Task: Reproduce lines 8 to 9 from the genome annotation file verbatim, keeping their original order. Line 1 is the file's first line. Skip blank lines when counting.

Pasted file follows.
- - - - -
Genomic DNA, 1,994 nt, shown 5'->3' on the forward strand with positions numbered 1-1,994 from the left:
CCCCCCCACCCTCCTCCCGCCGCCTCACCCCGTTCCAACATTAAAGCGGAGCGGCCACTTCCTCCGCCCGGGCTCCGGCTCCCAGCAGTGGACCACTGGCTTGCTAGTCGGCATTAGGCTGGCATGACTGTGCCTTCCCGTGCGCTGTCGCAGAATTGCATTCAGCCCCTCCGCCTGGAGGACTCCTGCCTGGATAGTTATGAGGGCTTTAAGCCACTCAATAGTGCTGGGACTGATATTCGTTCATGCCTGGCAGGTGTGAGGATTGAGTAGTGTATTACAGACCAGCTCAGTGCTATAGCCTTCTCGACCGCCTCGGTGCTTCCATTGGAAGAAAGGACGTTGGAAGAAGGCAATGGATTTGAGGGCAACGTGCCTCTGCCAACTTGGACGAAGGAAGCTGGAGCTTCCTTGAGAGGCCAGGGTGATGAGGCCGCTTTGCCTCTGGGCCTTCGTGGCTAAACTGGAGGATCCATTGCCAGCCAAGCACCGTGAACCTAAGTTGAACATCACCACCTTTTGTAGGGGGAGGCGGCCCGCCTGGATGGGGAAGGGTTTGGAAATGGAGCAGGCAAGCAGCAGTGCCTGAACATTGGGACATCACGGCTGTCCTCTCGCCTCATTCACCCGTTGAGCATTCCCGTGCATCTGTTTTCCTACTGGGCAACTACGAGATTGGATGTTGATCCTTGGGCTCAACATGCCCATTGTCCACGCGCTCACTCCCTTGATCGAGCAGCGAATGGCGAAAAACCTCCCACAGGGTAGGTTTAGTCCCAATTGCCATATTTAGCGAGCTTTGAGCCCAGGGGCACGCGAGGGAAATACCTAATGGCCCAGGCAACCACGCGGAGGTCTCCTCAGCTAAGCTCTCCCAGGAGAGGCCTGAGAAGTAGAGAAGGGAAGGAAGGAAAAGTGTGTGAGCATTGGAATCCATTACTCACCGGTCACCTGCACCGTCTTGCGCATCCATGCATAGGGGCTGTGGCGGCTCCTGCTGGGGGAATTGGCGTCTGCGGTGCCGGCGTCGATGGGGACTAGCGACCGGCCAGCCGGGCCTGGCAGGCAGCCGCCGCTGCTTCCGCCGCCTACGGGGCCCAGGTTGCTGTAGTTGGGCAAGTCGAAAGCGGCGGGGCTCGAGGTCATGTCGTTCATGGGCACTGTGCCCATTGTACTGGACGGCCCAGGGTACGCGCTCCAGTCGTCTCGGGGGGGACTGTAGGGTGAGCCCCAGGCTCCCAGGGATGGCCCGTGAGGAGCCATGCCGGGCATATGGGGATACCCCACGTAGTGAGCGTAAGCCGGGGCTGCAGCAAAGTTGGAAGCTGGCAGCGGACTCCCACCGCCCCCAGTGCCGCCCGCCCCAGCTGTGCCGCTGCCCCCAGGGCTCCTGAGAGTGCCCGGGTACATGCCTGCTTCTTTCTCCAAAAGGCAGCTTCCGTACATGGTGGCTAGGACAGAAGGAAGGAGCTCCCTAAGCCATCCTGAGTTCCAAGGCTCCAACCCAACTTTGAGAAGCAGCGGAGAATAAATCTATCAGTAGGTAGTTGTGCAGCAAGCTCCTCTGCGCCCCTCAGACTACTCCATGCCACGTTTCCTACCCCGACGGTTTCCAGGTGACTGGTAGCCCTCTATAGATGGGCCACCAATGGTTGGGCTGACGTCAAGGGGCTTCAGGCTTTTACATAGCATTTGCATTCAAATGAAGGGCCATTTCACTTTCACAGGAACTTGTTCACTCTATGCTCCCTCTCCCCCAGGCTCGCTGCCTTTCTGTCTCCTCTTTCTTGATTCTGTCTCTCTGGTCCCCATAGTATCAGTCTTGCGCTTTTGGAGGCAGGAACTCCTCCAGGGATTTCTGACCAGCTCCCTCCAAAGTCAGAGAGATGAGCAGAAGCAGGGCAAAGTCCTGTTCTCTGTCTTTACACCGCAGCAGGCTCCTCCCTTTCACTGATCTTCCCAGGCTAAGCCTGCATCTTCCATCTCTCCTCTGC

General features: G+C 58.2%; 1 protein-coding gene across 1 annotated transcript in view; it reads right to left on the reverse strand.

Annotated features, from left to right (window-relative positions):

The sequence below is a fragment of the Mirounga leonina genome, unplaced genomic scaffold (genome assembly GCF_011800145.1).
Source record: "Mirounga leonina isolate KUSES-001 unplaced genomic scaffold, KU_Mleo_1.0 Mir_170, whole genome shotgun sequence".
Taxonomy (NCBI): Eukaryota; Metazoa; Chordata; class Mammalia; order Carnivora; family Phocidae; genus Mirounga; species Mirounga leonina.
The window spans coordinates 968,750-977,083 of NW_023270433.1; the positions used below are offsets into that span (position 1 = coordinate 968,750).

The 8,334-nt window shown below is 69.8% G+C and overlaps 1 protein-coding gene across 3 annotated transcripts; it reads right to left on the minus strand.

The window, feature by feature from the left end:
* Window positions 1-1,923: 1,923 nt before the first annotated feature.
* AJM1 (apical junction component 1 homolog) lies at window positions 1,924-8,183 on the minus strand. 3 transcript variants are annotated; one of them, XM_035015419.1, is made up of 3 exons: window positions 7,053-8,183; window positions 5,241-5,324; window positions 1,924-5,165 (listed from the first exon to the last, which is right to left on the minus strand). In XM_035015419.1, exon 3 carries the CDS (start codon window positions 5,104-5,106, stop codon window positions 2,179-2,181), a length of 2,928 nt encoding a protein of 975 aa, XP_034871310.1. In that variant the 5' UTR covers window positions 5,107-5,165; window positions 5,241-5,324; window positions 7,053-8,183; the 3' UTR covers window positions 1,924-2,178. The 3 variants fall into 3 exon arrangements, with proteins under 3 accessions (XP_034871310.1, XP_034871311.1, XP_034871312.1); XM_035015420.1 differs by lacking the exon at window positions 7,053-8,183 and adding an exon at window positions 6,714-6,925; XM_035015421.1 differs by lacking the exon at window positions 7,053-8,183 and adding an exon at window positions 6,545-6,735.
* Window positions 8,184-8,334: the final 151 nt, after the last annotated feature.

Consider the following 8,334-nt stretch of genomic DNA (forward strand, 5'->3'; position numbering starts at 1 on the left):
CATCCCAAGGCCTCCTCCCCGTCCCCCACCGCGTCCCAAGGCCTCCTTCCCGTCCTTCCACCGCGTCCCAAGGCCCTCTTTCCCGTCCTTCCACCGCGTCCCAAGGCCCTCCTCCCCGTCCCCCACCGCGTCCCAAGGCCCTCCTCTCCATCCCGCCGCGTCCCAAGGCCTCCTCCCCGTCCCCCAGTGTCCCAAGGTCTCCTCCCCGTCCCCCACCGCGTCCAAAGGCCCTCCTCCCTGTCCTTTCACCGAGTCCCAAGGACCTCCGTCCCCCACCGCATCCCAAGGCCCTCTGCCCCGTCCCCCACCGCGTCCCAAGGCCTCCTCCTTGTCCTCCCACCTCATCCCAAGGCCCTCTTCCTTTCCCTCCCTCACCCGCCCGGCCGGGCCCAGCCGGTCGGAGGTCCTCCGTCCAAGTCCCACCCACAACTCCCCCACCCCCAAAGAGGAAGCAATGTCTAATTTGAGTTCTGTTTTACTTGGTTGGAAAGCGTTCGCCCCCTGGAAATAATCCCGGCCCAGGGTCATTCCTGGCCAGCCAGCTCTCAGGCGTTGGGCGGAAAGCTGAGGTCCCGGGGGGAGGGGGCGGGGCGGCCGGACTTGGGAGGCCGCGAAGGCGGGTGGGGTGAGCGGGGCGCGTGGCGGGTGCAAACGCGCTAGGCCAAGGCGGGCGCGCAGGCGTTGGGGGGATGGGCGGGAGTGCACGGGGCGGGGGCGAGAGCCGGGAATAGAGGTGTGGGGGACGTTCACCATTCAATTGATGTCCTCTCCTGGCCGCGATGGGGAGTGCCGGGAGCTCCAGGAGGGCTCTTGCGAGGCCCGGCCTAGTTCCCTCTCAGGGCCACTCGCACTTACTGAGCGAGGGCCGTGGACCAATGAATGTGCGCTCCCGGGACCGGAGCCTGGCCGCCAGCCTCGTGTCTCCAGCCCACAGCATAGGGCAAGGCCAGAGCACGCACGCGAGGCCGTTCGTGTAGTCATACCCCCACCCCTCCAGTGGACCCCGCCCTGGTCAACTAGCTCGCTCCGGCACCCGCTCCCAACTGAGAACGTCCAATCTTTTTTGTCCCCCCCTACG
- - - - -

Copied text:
The window spans coordinates 968,750-977,083 of NW_023270433.1; the positions used below are offsets into that span (position 1 = coordinate 968,750).

The 8,334-nt window shown below is 69.8% G+C and overlaps 1 protein-coding gene across 3 annotated transcripts; it reads right to left on the minus strand.